5 reasons why this is not President Uhuru’s KCSE certificate Next Story
Irony of schooled Kenyans who cannot read, write or count Previous Story
You are here  » Home   » Education

Involve private actors in education to bolster access in marginalised areas

By Isaac Koome | Published Sat, October 7th 2017 at 15:16, Updated October 7th 2017 at 15:21 GMT +3

Over the years, successive Kenyan governments have introduced policies aimed at confronting illiteracy levels in the country. One of the policy actions include introducing free and compulsory basic education at primary school level and subsidising secondary education.

Much has been achieved through such programmes, but Kenya still faces challenge of increasing access to and improving quality of education. Despite considerable progress in lifting enrollments at the primary education level, the risk of not achieving inclusive and equitable quality education and promote lifelong learning opportunities for all as per the Strategic Development Goals (SDGs), still remains.

But what can the government do to achieve equitable and inclusive education?

One of the most viable ways is to replicate the Public-Private-Partnerships (PPPs) model used in other sectors in education. But how do these PPPs work and how will they boost the quality of education and guarantee benefits to all children of school-going age?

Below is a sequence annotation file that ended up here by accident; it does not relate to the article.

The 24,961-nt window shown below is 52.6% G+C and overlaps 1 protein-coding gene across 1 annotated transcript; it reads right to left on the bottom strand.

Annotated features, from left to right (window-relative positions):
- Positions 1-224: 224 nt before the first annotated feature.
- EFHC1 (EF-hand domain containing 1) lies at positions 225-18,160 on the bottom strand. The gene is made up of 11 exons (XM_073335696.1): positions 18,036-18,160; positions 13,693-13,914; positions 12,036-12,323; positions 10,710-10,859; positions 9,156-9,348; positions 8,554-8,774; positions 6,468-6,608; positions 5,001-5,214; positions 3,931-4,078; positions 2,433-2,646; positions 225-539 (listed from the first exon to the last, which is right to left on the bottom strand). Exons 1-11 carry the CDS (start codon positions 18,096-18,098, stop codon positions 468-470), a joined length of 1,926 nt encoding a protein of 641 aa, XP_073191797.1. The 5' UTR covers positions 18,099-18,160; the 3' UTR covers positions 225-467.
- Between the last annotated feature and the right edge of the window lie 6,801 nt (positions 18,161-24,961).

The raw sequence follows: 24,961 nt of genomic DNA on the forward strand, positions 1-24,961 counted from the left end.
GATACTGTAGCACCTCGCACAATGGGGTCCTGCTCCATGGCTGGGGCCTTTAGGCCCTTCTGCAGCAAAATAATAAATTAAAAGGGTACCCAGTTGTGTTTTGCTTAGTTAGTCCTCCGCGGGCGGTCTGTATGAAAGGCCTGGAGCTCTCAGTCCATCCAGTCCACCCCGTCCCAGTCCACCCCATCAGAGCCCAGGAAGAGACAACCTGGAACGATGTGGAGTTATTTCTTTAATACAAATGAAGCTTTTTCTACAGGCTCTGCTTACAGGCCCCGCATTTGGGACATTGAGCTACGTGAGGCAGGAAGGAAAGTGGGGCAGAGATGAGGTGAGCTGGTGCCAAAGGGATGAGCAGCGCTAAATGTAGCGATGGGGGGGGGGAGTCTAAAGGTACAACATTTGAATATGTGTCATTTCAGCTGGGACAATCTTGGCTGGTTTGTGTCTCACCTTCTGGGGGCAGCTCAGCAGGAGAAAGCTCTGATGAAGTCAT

In countries where PPPs have been implemented such as India, they are perceived as an innovative policy approach to provide education for all and the most vulnerable population.

According to a 2009 research by the World Bank Group, there are several benefits that come with the implementation of the PPPs. To begin with, PPPs can increase access to good quality education for all. This will especially bolster education standards for poor children who live in remote, underserved communities and those in minority populations.

Being an innovative approach to financing education, PPPs can be extremely helpful in conflict and insecurity prone zones that need a re-construction of the education sector.

In India, the government can outsource any government school with less than 20 students or any that scores less than 25 per cent in the national examination tests. Since its launch in December 2015, the PSSP programme has resulted in the transfer of nearly 4,300 schools to the private sector in two phases.

Last week, India’s Education Secretary, Dr Allah Bakhsh Malik said schools under PSSP are performing better. Enrolment in these low-cost schools had increased from 309,909 to 497,255 as of May 2017 and the number of teachers increased by more than 100 per cent.

In July, Liberian Education Minister, George Werner declared success of a new education initiative – the Partnership Schools of Liberia (PSL) – that allowed eight non-state operators to manage 93 public primary schools in a trial period. Liberia was later to allow Omega Schools and Bridge International Academies (BIA) to take over majority of public primary schools. This has greatly improved education standards in public primary schools.

Can Kenya borrow from such models? Yes. But there is need to put in place a definitive law that governs the PPPs and how best they can suit the Kenyan education system.

The government should team up with stakeholders, define operational policies and guidelines on how to implement the PPPs. This is the only sure way to achieve the Strategic Development Goals (SDGs) No. 4 on education.

- The writer is managing director at Donate A Book Kenya.